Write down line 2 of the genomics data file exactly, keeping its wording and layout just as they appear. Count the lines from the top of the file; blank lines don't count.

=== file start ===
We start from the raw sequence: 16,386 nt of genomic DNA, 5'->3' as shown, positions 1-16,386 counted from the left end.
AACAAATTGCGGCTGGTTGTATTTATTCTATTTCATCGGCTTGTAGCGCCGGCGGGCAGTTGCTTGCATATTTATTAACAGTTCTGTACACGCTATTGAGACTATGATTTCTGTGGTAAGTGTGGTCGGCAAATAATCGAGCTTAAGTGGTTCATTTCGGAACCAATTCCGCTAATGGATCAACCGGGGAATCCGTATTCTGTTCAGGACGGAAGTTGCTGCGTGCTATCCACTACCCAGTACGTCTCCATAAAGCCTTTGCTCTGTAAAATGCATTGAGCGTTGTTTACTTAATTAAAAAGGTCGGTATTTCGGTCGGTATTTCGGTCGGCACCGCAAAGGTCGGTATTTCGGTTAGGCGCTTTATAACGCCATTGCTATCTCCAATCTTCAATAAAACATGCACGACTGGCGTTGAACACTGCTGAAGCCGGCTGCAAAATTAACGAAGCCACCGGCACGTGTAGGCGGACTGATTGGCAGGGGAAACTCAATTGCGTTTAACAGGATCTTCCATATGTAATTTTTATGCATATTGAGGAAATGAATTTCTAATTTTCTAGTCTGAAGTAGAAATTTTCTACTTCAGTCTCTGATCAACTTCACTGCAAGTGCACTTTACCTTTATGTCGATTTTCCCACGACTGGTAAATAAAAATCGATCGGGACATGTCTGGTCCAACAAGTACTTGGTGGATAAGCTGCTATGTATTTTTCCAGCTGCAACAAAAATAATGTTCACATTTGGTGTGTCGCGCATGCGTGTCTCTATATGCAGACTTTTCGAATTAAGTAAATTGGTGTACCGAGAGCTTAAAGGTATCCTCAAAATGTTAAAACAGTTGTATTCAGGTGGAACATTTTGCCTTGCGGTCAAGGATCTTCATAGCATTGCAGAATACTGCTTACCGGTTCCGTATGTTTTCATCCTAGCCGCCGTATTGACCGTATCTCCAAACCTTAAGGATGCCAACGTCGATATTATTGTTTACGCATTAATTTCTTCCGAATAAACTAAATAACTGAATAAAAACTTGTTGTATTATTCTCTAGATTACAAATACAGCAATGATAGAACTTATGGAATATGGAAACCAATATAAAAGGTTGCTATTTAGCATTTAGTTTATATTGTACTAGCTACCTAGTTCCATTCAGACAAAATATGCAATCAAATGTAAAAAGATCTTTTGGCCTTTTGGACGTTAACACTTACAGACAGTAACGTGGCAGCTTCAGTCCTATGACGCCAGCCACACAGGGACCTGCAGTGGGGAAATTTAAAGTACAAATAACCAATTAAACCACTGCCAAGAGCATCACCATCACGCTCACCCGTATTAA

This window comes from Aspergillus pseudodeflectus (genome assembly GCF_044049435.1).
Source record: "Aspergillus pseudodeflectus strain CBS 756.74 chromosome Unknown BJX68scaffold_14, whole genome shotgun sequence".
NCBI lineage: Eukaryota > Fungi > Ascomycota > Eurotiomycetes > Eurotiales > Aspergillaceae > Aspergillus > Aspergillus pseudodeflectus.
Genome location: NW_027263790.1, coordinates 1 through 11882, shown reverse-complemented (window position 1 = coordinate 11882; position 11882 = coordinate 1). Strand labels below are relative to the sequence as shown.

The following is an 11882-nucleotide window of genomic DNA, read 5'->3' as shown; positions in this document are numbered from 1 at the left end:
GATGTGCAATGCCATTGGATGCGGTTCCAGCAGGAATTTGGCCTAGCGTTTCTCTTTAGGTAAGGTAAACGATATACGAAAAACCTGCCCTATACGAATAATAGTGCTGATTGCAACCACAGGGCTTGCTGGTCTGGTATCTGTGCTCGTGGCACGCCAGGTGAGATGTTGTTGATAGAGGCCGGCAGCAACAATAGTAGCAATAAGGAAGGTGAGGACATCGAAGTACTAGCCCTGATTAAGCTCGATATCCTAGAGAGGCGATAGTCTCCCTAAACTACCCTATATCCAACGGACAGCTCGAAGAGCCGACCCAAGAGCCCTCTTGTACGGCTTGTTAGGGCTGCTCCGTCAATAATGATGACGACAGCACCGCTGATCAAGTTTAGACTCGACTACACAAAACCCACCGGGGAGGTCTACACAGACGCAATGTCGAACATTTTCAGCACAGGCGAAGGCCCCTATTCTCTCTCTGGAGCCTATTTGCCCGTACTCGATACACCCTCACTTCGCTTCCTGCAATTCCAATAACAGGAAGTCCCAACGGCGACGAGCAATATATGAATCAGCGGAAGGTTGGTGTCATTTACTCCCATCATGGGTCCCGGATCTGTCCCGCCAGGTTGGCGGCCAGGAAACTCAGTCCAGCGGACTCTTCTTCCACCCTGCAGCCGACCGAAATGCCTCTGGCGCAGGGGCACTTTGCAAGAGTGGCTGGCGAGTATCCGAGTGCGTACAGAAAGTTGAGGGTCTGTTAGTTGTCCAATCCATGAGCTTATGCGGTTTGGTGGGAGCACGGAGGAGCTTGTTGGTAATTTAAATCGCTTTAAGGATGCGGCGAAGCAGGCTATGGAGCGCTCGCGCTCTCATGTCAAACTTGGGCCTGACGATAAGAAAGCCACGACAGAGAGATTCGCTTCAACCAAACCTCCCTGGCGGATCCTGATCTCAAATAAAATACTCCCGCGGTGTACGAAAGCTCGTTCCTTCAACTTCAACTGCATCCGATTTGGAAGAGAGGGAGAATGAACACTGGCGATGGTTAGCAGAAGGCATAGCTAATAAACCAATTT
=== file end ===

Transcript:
AACAAATTGCGGCTGGTTGTATTTATTCTATTTCATCGGCTTGTAGCGCCGGCGGGCAGTTGCTTGCATATTTATTAACAGTTCTGTACACGCTATTGAGACTATGATTTCTGTGGTAAGTGTGGTCGGCAAATAATCGAGCTTAAGTGGTTCATTTCGGAACCAATTCCGCTAATGGATCAACCGGGGAATCCGTATTCTGTTCAGGACGGAAGTTGCTGCGTGCTATCCACTACCCAGTACGTCTCCATAAAGCCTTTGCTCTGTAAAATGCATTGAGCGTTGTTTACTTAATTAAAAAGGTCGGTATTTCGGTCGGTATTTCGGTCGGCACCGCAAAGGTCGGTATTTCGGTTAGGCGCTTTATAACGCCATTGCTATCTCCAATCTTCAATAAAACATGCACGACTGGCGTTGAACACTGCTGAAGCCGGCTGCAAAATTAACGAAGCCACCGGCACGTGTAGGCGGACTGATTGGCAGGGGAAACTCAATTGCGTTTAACAGGATCTTCCATATGTAATTTTTATGCATATTGAGGAAATGAATTTCTAATTTTCTAGTCTGAAGTAGAAATTTTCTACTTCAGTCTCTGATCAACTTCACTGCAAGTGCACTTTACCTTTATGTCGATTTTCCCACGACTGGTAAATAAAAATCGATCGGGACATGTCTGGTCCAACAAGTACTTGGTGGATAAGCTGCTATGTATTTTTCCAGCTGCAACAAAAATAATGTTCACATTTGGTGTGTCGCGCATGCGTGTCTCTATATGCAGACTTTTCGAATTAAGTAAATTGGTGTACCGAGAGCTTAAAGGTATCCTCAAAATGTTAAAACAGTTGTATTCAGGTGGAACATTTTGCCTTGCGGTCAAGGATCTTCATAGCATTGCAGAATACTGCTTACCGGTTCCGTATGTTTTCATCCTAGCCGCCGTATTGACCGTATCTCCAAACCTTAAGGATGCCAACGTCGATATTATTGTTTACGCATTAATTTCTTCCGAATAAACTAAATAACTGAATAAAAACTTGTTGTATTATTCTCTAGATTACAAATACAGCAATGATAGAACTTATGGAATATGGAAACCAATATAAAAGGTTGCTATTTAGCATTTAGTTTATATTGTACTAGCTACCTAGTTCCATTCAGACAAAATATGCAATCAAATGTAAAAAGATCTTTTGGCCTTTTGGACGTTAACACTTACAGACAGTAACGTGGCAGCTTCAGTCCTATGACGCCAGCCACACAGGGACCTGCAGTGGGGAAATTTAAAGTACAAATAACCAATTAAACCACTGCCAAGAGCATCACCATCACGCTCACCCGTATTAA